Saturday, April 7, 2018

An Extraordinary Adventure Which Befell Vladimir Mayakovksy In A Summer Cottage by Vladimir Mayakovksy


An Extraordinary Adventure Which Befell Vladimir Mayakovksy In A Summer Cottage 

A hundred and forty suns in one sunset blazed, 
and summer rolled into July; 
it was so hot, 
the heat swam in a haze— 
and this was in the country. 
Pushkino, a hillock, had for hump 
Akula, a large hill, 
and at the hill’s foot 
a village stood— 
crooked with the crust of roofs. 
Beyond the village 
gaped a hole 
and into that hole, most likely, 
the sun sank down each time, 
faithfully and slowly. 
And next morning, 
to flood the world 
anew, 
the sun would rise all scarlet. 
Day after day 
this very thing 
began 
to rouse in me 
great anger. 
And flying into such a rage one day 
that all things paled with fear, 
I yelled at the sun point-blank: 
“Get down! 
Stop crawling into that hellhole!” 
At the sun I yelled: 
“You shiftless lump! 
You’re caressed by the clouds, 
while here—winter and summer— 
I must sit and draw these posters!” 
I yelled at the sun again: 
“Wait now! 
Listen, goldbrow, 
instead of going down, 
why not come down to tea 
with me!” 
What have I done! 
I’m finished! 
Toward me, of his own good will, 
himself, 
spreading his beaming steps, 
the sun strode across the field. 
I tried to hide my fear, 
and beat it backwards. 
His eyes were in the garden now. 
Then he passed through the garden. 
His sun’s mass pressing 
through the windows, 
doors, 
and crannies; 
in he rolled; 
drawing a breath, 
he spoke deep bass: 
“For the first time since creation, 
I drive the fires back. 
You called me? 
Give me tea, poet, 
spread out, spread out the jam!” 
Tears gathered in my eyes— 
the heat was maddening, 
but pointing to the samovar 
I said to him: 
“Well, sit down then, 
luminary!” 
The devil had prompted my insolence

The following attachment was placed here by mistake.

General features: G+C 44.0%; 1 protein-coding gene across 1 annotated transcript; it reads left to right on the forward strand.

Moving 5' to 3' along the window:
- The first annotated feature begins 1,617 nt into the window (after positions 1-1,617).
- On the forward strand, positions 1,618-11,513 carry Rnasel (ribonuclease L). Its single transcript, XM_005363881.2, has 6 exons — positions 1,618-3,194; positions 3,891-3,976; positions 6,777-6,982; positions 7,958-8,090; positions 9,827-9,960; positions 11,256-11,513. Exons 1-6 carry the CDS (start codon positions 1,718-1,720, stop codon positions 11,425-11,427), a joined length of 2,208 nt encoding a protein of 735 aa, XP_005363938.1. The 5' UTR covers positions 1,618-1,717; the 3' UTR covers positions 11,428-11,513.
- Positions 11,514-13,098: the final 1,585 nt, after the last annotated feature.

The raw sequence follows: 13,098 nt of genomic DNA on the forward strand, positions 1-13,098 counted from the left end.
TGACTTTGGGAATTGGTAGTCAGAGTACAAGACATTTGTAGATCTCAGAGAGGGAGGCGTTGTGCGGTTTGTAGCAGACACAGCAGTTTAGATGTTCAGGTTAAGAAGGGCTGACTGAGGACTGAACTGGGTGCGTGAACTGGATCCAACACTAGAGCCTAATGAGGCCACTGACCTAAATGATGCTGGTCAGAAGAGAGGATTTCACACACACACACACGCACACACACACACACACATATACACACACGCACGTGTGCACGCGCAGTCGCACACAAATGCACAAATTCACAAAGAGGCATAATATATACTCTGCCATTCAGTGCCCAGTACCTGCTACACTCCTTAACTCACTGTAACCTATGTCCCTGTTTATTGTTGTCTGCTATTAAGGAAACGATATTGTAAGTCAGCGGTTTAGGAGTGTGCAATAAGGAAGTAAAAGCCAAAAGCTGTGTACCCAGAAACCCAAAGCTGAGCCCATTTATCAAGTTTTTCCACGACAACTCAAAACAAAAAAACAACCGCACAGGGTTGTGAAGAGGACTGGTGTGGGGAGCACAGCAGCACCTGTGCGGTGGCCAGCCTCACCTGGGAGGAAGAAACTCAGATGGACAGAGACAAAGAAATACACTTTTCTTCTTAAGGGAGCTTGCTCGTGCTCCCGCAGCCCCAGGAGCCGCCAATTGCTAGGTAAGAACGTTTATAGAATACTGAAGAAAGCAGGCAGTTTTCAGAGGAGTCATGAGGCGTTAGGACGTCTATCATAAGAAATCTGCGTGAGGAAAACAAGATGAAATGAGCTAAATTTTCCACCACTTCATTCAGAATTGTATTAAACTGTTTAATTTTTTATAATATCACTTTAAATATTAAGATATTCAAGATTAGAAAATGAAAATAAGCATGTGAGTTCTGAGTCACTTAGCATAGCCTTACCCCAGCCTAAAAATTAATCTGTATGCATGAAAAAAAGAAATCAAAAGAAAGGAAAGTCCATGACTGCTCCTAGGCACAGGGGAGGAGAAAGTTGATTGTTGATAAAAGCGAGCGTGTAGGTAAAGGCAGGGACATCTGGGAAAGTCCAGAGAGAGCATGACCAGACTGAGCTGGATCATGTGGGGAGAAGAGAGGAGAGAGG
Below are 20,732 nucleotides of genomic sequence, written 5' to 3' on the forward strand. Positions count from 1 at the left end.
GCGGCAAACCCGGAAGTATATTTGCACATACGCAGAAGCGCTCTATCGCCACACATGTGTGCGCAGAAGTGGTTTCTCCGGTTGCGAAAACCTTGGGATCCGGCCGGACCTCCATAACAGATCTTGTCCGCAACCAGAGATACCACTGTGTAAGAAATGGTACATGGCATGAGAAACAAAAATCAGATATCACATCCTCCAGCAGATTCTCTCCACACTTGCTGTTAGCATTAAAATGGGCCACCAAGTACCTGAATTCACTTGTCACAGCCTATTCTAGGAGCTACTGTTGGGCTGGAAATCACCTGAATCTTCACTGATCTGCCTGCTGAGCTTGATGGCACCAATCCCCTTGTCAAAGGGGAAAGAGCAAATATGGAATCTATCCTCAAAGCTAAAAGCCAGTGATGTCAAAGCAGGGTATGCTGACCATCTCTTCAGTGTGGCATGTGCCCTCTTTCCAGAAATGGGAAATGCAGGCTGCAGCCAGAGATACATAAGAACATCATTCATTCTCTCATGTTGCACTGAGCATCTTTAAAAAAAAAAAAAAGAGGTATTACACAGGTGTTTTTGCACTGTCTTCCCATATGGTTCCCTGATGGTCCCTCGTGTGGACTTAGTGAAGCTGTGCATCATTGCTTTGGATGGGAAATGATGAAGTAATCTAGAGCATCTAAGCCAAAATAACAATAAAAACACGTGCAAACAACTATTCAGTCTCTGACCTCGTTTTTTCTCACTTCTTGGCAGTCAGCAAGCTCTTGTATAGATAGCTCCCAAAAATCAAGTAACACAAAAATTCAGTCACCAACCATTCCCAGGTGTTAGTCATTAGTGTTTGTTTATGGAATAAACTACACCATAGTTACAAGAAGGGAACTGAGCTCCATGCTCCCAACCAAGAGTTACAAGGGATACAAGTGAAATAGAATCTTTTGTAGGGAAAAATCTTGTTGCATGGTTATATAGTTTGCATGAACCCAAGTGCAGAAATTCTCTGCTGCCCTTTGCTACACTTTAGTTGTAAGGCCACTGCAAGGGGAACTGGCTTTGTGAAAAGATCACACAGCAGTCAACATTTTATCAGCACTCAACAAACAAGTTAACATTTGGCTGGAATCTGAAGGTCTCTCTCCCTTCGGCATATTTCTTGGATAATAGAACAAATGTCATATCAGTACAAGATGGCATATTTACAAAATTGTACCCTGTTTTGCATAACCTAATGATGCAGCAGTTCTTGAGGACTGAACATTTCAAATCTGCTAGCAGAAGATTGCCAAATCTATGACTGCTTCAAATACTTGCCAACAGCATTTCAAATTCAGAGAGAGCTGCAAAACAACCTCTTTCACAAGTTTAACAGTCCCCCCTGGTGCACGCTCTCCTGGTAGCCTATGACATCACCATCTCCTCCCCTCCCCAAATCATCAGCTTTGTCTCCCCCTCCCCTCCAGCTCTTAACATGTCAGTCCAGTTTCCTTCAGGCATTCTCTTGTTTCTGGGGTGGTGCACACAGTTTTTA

to shout at him, 
confused— 
I sat on the edge of a bench; 
I was afraid of worse! 
But, from the sun, a strange radiance 
streamed, 
and forgetting 
all formalities, 
I sat chatting 
with the luminary more freely. 
Of this 
and that I talked, 
and of how I was swallowed up by Rosta, 
but the sun, he says: 
All right, 
don’t worry, 
look at things more simply! 
And do you think 
I find it easy 
to shine? 
Just try it, if you will!— 
You move along, 
since move you must; 
you move—and shine your eyes out!” 
We gossiped thus till dark— 
Till former night, I mean. 
For what darkness was there here? 
We warmed up 
to each other 
and very soon, 
openly displaying friendship, 
I slapped him on the back. 
The sun responded! 
“You and I, 
my comrade, are quite a pair! 
Let’s go, my poet, 
let’s dawn 
and sing 
in a gray tattered world. 
I shall pour forth my sun, 
and you—your own, 
in verse.” 
A wall of shadows, 
a jail of nights 
fell under the double-barreled suns. 
A commotion of verse and light— 
shine all your worth! 
Drowsy and dull, 
one tired, 
wanting to stretch out 
for the night. 
Suddenly—I 
shone in all my might, 
and morning ran its round. 
Always to shine, 
to shine everywhere, 
to the very deeps of the last days, 
to shine— 
and to hell with everything else! 
That is my motto— 
and the sun’s!

(Translated by Max Hayward and George Reavey)

 

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